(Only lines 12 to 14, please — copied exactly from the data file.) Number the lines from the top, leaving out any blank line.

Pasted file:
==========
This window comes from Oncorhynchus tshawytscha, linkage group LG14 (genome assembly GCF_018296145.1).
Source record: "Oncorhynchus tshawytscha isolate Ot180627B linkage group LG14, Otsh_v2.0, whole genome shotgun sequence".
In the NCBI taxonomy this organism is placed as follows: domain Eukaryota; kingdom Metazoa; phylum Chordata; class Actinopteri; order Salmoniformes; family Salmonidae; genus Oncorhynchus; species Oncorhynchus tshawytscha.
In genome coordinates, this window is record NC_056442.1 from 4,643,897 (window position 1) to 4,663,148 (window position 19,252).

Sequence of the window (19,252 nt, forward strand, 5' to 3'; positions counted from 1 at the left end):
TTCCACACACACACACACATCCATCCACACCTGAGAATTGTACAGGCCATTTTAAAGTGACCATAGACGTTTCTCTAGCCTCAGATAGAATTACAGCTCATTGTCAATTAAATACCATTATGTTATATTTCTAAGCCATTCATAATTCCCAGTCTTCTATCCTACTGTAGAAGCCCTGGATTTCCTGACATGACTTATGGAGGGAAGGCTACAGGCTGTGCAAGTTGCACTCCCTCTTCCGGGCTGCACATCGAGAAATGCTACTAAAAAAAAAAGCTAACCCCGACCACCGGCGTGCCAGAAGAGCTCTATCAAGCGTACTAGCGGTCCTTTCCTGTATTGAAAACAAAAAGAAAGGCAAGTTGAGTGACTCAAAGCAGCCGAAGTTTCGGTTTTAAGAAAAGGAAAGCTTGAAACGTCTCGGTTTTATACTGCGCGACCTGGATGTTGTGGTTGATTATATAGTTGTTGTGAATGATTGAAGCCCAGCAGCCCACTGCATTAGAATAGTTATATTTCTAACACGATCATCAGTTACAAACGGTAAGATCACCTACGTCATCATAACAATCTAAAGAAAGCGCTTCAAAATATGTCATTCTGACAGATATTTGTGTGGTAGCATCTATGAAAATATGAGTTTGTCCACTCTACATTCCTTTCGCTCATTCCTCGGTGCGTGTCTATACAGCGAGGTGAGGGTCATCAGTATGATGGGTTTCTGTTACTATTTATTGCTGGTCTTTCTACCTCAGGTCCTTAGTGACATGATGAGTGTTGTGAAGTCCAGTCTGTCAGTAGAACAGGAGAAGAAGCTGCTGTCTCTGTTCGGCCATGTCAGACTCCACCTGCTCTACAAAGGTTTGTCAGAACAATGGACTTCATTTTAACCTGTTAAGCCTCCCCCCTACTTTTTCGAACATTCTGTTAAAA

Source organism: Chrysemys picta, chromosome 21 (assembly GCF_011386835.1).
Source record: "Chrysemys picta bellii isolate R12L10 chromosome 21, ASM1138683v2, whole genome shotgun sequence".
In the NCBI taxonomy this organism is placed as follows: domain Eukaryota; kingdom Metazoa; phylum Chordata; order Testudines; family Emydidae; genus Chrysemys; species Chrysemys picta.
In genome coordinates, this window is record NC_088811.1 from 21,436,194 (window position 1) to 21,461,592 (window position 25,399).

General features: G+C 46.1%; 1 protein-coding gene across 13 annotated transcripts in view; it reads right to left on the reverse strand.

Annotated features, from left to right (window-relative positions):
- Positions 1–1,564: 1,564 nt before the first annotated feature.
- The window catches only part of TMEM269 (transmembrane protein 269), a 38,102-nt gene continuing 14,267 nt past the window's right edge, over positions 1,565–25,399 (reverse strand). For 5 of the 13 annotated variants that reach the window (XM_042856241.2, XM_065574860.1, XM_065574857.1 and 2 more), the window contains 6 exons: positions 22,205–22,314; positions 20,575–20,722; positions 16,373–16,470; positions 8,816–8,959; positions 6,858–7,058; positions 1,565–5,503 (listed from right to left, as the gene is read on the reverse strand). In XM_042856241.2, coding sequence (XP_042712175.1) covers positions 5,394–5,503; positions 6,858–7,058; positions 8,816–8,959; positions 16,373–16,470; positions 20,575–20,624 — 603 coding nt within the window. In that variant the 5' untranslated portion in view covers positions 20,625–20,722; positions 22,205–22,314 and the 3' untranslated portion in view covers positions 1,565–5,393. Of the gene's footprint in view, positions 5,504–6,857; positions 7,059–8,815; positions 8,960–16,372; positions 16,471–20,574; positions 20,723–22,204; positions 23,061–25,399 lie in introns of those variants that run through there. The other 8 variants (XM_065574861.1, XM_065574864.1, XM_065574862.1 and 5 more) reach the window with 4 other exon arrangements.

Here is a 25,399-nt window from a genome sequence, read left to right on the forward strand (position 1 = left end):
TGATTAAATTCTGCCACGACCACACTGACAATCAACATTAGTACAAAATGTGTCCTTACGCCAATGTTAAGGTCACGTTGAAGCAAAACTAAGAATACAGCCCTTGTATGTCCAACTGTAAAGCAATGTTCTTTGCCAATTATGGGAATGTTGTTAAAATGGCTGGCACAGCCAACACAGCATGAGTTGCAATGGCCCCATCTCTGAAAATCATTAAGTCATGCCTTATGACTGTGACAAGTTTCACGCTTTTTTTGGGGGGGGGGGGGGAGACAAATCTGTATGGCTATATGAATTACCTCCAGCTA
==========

Annotated features, from left to right (window-relative positions):
- Positions 1–1,564: 1,564 nt before the first annotated feature.
- The window catches only part of TMEM269 (transmembrane protein 269), a 38,102-nt gene continuing 14,267 nt past the window's right edge, over positions 1,565–25,399 (reverse strand). For 5 of the 13 annotated variants that reach the window (XM_042856241.2, XM_065574860.1, XM_065574857.1 and 2 more), the window contains 6 exons: positions 22,205–22,314; positions 20,575–20,722; positions 16,373–16,470; positions 8,816–8,959; positions 6,858–7,058; positions 1,565–5,503 (listed from right to left, as the gene is read on the reverse strand). In XM_042856241.2, coding sequence (XP_042712175.1) covers positions 5,394–5,503; positions 6,858–7,058; positions 8,816–8,959; positions 16,373–16,470; positions 20,575–20,624 — 603 coding nt within the window. In that variant the 5' untranslated portion in view covers positions 20,625–20,722; positions 22,205–22,314 and the 3' untranslated portion in view covers positions 1,565–5,393. Of the gene's footprint in view, positions 5,504–6,857; positions 7,059–8,815; positions 8,960–16,372; positions 16,471–20,574; positions 20,723–22,204; positions 23,061–25,399 lie in introns of those variants that run through there. The other 8 variants (XM_065574861.1, XM_065574864.1, XM_065574862.1 and 5 more) reach the window with 4 other exon arrangements.